Being a bit of a purest, I was skeptical about going from my trusty propane and keggle to any all electric system. I mean how could one possibly brew good beer on what looks like an oversized coffee urn? I began to test the concept by doing some research. Ok, a lot of research! Let me show you what I found and then you can decide to Robobrew…or not!
Robobrew is an all electric, all in one brewing system, which means you can mash and boil all in the same vessel. It’s made by Kegland in Australia. Robobrew can hold up to 9 gallons, handle 18 pounds of grain and recirculate the wort, making 5-6 gallon batches a breeze. The unit has a temperature controller that reads in both Celsius and Fahrenheit and as an added bonus, it has delayed start ability so Robobrew can get your strike water up to temp while you are still snoozing! Inside the box is the main unit, malt pipe, recirculation arm and wort chiller. To finish the wort chiller, you will need to buy ½” interior diameter tubing (usually 10-15’) to connect the chiller to your water source and hose attachment fittings.
The main reason for moving to all electric for me was convenience. With the standard propane and kettle system, I found myself often at the mercy of Mother Nature. Coming from Tennessee, brew day means sudden changes in temperature, sunshine to rain and wind….did I mention wind? In Florida, we deal with heat, excessive heat and those afternoon downpours! With Robobrew, you can eliminate all of those worries. You can brew in the comfort of your weather controlled kitchen! In addition, there’s the all-in-one factor. One piece of equipment, add water and grain and your brew day starts. Another factor in my decision was the ability to brew from 1-6 gallons, meaning I could experiment with small batches while still using just one container. What I find as a major bonus is being able to do other things while you brew. Because Robobrew is almost “set it and forget it,” you can brew and still do some household chores or bake a cake at the same time creating a delicious beer!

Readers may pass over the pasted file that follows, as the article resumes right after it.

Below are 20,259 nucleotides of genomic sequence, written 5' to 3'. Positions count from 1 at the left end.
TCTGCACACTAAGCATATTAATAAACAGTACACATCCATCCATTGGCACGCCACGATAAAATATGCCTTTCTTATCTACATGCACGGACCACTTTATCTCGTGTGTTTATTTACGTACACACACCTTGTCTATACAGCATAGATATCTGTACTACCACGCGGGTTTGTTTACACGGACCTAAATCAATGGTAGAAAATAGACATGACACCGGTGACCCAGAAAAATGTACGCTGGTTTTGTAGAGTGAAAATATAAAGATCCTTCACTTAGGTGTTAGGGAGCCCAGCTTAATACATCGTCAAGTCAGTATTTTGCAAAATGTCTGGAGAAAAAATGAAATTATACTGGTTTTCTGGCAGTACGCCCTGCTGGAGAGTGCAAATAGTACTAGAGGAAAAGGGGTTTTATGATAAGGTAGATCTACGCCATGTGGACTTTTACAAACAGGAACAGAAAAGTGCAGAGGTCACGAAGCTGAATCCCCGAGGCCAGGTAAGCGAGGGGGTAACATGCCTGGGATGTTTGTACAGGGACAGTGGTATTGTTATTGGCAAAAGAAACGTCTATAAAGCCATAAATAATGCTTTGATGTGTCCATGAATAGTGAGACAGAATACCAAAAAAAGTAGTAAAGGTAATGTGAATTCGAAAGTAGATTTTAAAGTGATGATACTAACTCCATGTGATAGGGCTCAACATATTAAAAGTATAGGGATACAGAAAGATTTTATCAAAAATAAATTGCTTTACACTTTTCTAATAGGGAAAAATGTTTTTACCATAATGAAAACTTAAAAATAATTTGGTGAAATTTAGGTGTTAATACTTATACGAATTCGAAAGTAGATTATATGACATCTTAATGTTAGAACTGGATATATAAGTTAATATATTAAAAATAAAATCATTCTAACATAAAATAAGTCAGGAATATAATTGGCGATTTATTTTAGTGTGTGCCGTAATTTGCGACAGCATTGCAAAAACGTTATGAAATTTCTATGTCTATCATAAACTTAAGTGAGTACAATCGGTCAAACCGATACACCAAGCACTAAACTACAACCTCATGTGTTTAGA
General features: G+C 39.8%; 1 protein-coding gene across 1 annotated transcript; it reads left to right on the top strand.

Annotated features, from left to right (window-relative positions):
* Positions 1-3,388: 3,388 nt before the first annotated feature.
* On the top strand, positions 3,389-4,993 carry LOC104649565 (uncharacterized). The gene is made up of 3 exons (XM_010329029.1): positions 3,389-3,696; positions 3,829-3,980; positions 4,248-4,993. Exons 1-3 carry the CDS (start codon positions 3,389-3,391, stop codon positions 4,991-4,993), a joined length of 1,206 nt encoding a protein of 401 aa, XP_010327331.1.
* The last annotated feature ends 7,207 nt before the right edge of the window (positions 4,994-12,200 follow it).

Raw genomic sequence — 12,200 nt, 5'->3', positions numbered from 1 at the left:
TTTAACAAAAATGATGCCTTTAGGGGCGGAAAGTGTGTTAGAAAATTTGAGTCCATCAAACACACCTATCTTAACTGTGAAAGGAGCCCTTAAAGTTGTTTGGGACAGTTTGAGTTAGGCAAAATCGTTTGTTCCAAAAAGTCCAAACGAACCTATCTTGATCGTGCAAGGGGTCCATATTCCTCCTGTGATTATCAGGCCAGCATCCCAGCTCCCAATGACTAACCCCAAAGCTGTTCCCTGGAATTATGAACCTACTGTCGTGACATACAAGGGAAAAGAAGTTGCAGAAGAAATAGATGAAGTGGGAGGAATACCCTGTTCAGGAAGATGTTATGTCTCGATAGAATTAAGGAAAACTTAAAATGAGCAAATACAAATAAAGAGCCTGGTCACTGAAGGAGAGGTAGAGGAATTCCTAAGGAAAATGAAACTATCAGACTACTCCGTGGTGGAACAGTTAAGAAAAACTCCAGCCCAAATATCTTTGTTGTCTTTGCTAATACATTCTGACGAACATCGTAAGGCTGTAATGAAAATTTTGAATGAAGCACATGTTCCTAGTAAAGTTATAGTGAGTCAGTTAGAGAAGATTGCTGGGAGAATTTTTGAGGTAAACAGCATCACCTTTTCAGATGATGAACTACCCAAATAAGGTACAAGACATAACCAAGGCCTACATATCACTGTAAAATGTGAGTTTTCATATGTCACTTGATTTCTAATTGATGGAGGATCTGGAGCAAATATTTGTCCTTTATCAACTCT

The questions I’m asked most often about Robobrew:
1) Does it cut time off of the brew day? Not really. My experience is perhaps 45 min less
2) How long to get to strike temp? You can use the delay start and be ready when you are, but in general, it takes about 20 minutes depending on starting water temp.
3) How long to get to boil? If there’s a downside to Robobrew, it is this. On average, it takes about 45 min to get to the boil. I suggest an additional heat source like Sous Vide if that’s a concern.
4) What about cleanup? I find it to be comparable to cleaning a keggle. Robobew does circulate the cleaning solution throughout on its own, so it does help you to clean up.
5) Any issues with the machine itself? The only thing I was no happy with is the silicone ring that is supposed to fit on the mesh screens in the malt pipe. They slip off because the mesh disc itself is too large.
The Pros and Cons:
1) All in one contained system
2) Increased brew house efficiency
3) No weather constraints
4) Set it and forget it ability
5) Controlled mash temp
6) Initial cost about the same as the parts for all grain brewing
1) Time to get to boil
2) Construction is not as solid as it could be. The silicone rings should fit the mesh screens. I have version 2 and Kegland is working on version 4, so improvements may be made.
After brewing about 10 batches on my Robobrew, I couldn’t be happier. The convenience and temperature control makes brew day a breeze. I spend my wait time, doing other things while brewing delicious beers. Now it’s your decision….to Robrobrew, or not!
(next month Grainfather vs Robobrew)